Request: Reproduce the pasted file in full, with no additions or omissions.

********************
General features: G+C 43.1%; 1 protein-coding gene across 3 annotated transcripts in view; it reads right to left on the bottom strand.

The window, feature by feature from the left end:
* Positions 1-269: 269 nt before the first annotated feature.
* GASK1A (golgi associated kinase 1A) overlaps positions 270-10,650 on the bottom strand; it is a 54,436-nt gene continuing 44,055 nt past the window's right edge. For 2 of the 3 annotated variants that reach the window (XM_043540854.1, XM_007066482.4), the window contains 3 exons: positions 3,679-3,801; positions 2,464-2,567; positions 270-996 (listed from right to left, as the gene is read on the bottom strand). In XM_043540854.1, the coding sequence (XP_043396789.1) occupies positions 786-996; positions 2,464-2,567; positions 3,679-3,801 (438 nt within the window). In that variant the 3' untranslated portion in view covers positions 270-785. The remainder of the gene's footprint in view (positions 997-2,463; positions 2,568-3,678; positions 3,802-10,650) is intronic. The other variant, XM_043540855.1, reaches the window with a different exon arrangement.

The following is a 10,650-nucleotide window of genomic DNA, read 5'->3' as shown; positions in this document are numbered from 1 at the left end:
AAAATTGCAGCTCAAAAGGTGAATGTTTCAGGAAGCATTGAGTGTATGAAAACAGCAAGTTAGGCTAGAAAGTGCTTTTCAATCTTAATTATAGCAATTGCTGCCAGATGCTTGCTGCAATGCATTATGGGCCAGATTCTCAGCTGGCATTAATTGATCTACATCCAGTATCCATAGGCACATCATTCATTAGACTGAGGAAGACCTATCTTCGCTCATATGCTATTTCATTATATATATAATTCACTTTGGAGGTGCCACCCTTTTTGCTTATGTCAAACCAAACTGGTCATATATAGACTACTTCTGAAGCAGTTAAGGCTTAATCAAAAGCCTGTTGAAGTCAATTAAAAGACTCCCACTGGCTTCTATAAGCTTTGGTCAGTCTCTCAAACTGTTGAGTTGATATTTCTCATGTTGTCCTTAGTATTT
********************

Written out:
General features: G+C 43.1%; 1 protein-coding gene across 3 annotated transcripts in view; it reads right to left on the bottom strand.

The window, feature by feature from the left end:
* Positions 1-269: 269 nt before the first annotated feature.
* GASK1A (golgi associated kinase 1A) overlaps positions 270-10,650 on the bottom strand; it is a 54,436-nt gene continuing 44,055 nt past the window's right edge. For 2 of the 3 annotated variants that reach the window (XM_043540854.1, XM_007066482.4), the window contains 3 exons: positions 3,679-3,801; positions 2,464-2,567; positions 270-996 (listed from right to left, as the gene is read on the bottom strand). In XM_043540854.1, the coding sequence (XP_043396789.1) occupies positions 786-996; positions 2,464-2,567; positions 3,679-3,801 (438 nt within the window). In that variant the 3' untranslated portion in view covers positions 270-785. The remainder of the gene's footprint in view (positions 997-2,463; positions 2,568-3,678; positions 3,802-10,650) is intronic. The other variant, XM_043540855.1, reaches the window with a different exon arrangement.

The following is a 10,650-nucleotide window of genomic DNA, read 5'->3' as shown; positions in this document are numbered from 1 at the left end:
AAAATTGCAGCTCAAAAGGTGAATGTTTCAGGAAGCATTGAGTGTATGAAAACAGCAAGTTAGGCTAGAAAGTGCTTTTCAATCTTAATTATAGCAATTGCTGCCAGATGCTTGCTGCAATGCATTATGGGCCAGATTCTCAGCTGGCATTAATTGATCTACATCCAGTATCCATAGGCACATCATTCATTAGACTGAGGAAGACCTATCTTCGCTCATATGCTATTTCATTATATATATAATTCACTTTGGAGGTGCCACCCTTTTTGCTTATGTCAAACCAAACTGGTCATATATAGACTACTTCTGAAGCAGTTAAGGCTTAATCAAAAGCCTGTTGAAGTCAATTAAAAGACTCCCACTGGCTTCTATAAGCTTTGGTCAGTCTCTCAAACTGTTGAGTTGATATTTCTCATGTTGTCCTTAGTATTT